During the reign of Justian II (685-695), the portrait of Christ was first minted on coins. The reverse of the thin gold coins had the standing figure of the emperor as the "servant of Christ" in the accompanying inscription. Towards the end of the Byzantine period, however, the quality of coins had so deteriorated that the patterns became abstract. (The Byzantines are credited in history in which denominations were indicated systematically on coinage.)

THE CRUSADER KINGDOM AND ITS COINS:

The rise of power by the Seljuk Turks led to the Crusades, for the Emperors of Constantinople had appealed to the Popes in 1073 and 1095 for help against them. When Urban II preached the crusade, it was against the Seljuk Turks. It turned into a crusade to liberate Christian holy sites from the Moslems. After the Crusaders conquered Jerusalem in 1099, control over the Holy Land reverted to the Christians, and Jerusalem became the capital of the Latin Kingdom.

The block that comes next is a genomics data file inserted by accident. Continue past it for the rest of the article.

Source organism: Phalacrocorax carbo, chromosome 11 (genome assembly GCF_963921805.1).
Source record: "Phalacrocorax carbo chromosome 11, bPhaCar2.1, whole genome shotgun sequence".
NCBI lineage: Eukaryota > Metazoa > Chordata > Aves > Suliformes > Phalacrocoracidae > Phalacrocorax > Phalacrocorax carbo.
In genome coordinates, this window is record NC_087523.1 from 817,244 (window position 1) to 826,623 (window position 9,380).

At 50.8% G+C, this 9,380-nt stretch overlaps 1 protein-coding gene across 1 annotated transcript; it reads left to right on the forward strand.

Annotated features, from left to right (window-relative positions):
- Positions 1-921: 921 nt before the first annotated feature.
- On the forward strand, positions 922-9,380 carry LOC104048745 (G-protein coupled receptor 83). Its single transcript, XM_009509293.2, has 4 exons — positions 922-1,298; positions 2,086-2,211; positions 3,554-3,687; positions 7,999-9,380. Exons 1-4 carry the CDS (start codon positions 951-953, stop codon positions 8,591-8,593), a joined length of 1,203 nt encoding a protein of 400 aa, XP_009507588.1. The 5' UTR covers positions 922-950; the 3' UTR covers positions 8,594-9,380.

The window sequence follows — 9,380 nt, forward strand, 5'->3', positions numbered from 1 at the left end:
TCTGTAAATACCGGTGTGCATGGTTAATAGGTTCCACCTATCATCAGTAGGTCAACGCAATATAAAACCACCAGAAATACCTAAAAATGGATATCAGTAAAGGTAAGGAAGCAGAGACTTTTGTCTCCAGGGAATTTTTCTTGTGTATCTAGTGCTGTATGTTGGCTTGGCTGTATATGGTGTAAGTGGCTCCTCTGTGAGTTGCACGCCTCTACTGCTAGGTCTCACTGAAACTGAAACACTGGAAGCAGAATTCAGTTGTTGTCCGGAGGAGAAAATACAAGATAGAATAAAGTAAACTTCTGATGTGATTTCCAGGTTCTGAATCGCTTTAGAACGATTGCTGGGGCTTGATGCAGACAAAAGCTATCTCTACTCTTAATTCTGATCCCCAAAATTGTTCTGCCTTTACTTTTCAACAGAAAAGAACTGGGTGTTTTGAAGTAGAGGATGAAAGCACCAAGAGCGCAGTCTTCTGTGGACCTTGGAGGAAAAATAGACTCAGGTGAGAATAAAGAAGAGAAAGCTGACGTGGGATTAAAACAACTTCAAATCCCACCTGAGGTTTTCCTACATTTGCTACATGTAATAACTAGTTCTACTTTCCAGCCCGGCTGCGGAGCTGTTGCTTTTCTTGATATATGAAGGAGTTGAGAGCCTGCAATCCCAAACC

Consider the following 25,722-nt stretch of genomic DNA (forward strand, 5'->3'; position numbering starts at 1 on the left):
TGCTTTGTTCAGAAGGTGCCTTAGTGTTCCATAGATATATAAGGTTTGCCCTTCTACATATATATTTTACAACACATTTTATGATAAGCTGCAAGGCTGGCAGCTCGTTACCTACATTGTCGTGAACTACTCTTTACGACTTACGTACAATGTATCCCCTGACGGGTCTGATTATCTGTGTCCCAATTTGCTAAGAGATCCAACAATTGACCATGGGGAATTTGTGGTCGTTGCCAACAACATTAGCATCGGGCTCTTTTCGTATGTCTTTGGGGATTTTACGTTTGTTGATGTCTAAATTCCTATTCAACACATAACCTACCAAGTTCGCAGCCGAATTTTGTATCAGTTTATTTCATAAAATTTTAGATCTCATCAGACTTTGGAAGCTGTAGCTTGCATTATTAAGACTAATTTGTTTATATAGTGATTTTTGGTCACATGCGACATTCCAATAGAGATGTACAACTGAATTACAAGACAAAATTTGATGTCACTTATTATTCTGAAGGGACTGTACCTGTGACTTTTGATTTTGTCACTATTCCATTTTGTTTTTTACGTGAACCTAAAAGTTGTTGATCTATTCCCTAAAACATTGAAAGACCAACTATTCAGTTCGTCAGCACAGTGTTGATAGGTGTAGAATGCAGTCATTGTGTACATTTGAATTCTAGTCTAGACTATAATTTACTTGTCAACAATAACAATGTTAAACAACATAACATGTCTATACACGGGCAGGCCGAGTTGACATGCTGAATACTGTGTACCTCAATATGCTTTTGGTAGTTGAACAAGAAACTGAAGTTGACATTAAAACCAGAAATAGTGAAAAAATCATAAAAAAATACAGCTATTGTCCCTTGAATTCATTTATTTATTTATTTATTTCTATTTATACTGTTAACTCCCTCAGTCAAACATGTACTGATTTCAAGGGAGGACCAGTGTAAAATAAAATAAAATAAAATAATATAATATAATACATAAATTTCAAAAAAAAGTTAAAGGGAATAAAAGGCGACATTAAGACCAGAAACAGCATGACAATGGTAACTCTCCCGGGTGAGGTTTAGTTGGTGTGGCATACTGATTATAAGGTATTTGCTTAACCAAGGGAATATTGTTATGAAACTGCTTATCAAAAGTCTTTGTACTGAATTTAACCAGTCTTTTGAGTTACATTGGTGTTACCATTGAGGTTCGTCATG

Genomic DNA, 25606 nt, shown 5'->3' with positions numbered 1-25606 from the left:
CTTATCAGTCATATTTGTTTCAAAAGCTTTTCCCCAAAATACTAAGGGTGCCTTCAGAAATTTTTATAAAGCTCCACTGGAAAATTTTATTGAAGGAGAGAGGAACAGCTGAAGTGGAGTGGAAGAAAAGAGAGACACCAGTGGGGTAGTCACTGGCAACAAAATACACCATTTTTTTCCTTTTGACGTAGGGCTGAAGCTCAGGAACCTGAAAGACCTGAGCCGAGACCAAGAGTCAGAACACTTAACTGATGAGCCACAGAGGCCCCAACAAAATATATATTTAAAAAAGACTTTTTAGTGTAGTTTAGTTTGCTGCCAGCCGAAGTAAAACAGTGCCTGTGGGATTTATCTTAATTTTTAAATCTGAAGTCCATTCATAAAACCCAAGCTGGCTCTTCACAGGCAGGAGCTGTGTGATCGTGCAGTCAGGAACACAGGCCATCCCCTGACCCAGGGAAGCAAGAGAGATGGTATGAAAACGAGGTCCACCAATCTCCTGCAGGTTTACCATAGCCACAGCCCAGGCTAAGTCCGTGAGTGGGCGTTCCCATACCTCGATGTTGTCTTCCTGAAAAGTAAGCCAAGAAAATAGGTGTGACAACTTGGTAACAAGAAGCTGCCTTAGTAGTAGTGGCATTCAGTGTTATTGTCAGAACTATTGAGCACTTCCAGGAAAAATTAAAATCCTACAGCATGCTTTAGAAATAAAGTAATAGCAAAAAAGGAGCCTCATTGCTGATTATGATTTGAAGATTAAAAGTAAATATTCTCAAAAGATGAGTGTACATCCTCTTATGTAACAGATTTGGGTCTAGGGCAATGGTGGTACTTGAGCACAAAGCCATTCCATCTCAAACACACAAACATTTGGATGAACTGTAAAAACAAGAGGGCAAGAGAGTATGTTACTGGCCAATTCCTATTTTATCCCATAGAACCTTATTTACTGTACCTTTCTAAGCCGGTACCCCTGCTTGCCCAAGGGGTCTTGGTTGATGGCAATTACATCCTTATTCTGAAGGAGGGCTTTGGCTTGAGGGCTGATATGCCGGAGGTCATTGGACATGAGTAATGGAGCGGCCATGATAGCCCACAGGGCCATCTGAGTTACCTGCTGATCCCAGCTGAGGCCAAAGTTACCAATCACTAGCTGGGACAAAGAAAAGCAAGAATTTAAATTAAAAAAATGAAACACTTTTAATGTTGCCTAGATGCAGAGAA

The earliest coins struck in the Kingdom of Jerusalem were imitations of gold dinars from the Fatimid period and bore Arabic inscription. Later coins depicting the cross and Christ's portraits based on the Byzantine type were struck in the mints of Antiochia and Edessa, the Crusader states of northern Syria; Frankish-type dinars, under European influences, were minted in Tripoli in Lebanon. The following Crusader period, coins from the East could be divided into Byzantine, Islamic, and West European imitations, correspondingly with whomever the Crusaders wished to trade or to be identified.